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12/5/07

What Does a Credit Score Mean to You?

There are many frequently asked questions by people who are not entirely clear as to the significance of a credit score. These people understand that a high credit score is good because it will help them get loan approvals and lower interest rates, but these same people do not know how high their credit score needs to be in order to obtain these advantages.

A FICO score ranges between 300 to 850. Obliviously, if you have a credit score of 850 you have nothing to worry about. You have reached the pinnacle of credit worthiness and will get the best interest rate and best loan, guaranteed. However, what if I have a score of 720? Will a score of 720 get me a better interest rate than a score of 715? A score of 720 is higher than 715, thus, many would conclude that a 720 would get favorable interest rates and loans. However, such is not the case. Lender will treat a score of 715 and a score of 720 the same. Why?

In addition to being scaled between 300 to 850, most lenders create credit score categories. These categories have various different names depending on the lender, but generally, the credit scores are broken into 5 categories and have names similar to (1) Poor; (2) Fair; (3) Average; (4) Good; and (5) Excellent. The lender will then take your score and put it into the appropriate category. Once you are placed in a particular category, you are given interest rates and loan terms based upon that category.

Generally, a lender’s ratings are as follows: (1) Poor is equal to credit scores 619 and below; (2) Fair is equal to credit scores 620-659; (3) Average is equal to credit scores 660-720; (4) Good is equal to credit scores 721-749; and (5) Excellent is equal to credit scores 750 and over. So, what is the point I am making? The point is, a score of 715 is not different from 720 for lending purposes. Therefore, you do not need to worry about these couple of points when applying for a loan. The only thing you should worry about is the point difference between the categories. In other words, if you have a 720, you should try to boost your score a couple of points so that you can get the more favorable terms and interest rates given in the “Good” category.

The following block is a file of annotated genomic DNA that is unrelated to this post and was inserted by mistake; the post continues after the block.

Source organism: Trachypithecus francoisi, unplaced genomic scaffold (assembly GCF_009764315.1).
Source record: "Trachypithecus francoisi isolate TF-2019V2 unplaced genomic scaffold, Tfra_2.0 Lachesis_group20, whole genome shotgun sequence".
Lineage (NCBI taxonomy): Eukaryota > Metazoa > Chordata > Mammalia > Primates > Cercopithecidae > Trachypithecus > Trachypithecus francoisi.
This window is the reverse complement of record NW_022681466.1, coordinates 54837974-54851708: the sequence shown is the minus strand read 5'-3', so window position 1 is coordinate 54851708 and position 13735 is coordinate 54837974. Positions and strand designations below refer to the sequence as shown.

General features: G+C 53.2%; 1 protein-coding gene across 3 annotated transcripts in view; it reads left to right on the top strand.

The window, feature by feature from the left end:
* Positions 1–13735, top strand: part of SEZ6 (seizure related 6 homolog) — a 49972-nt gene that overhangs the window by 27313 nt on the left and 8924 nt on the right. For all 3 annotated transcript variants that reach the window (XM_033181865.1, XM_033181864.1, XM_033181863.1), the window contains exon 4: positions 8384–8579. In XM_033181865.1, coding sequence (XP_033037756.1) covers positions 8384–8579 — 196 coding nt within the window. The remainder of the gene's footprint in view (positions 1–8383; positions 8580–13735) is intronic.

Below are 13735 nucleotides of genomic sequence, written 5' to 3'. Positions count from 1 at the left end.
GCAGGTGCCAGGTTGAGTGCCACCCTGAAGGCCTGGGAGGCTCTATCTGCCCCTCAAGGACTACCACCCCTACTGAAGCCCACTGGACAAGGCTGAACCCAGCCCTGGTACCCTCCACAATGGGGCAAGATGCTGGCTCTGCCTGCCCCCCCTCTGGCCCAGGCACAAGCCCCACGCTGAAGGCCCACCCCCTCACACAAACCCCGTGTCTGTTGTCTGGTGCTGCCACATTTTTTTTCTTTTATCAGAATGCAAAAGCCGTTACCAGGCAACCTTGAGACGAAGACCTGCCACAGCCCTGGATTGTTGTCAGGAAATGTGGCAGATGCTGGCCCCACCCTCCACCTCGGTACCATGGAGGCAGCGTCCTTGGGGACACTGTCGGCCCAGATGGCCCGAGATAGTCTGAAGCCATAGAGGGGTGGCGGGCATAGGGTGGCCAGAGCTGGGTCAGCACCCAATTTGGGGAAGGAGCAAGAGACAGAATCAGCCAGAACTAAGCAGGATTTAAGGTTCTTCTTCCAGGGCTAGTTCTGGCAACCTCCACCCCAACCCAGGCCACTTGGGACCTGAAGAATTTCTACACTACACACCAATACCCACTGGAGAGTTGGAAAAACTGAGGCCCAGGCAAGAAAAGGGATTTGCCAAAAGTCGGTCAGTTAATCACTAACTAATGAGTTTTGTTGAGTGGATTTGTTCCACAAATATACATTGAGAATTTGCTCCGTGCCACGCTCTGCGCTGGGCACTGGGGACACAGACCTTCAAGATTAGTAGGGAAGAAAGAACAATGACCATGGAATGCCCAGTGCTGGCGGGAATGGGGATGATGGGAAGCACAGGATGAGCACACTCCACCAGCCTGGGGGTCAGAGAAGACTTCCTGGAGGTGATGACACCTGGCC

Additionally, remember that your credit score is based upon the time it is pulled. Therefore, your 720 today could be 718 or 725 tomorrow. Everything such as paying a bill, taking out a loan, getting a new credit card, getting a larger credit line on an existing credit card, and/or having a credit card for more than three years will affect you credit score. Because many people do at least one of these things several times per month, your score will thus change several times per month. This is one of the reasons why lenders do the category system.

The point is, take care of your credit score, do not worry about the points in the same category (because, based on our example, a 660 will get the same rates and loans as a 720), and strive to get your score into the highest category.



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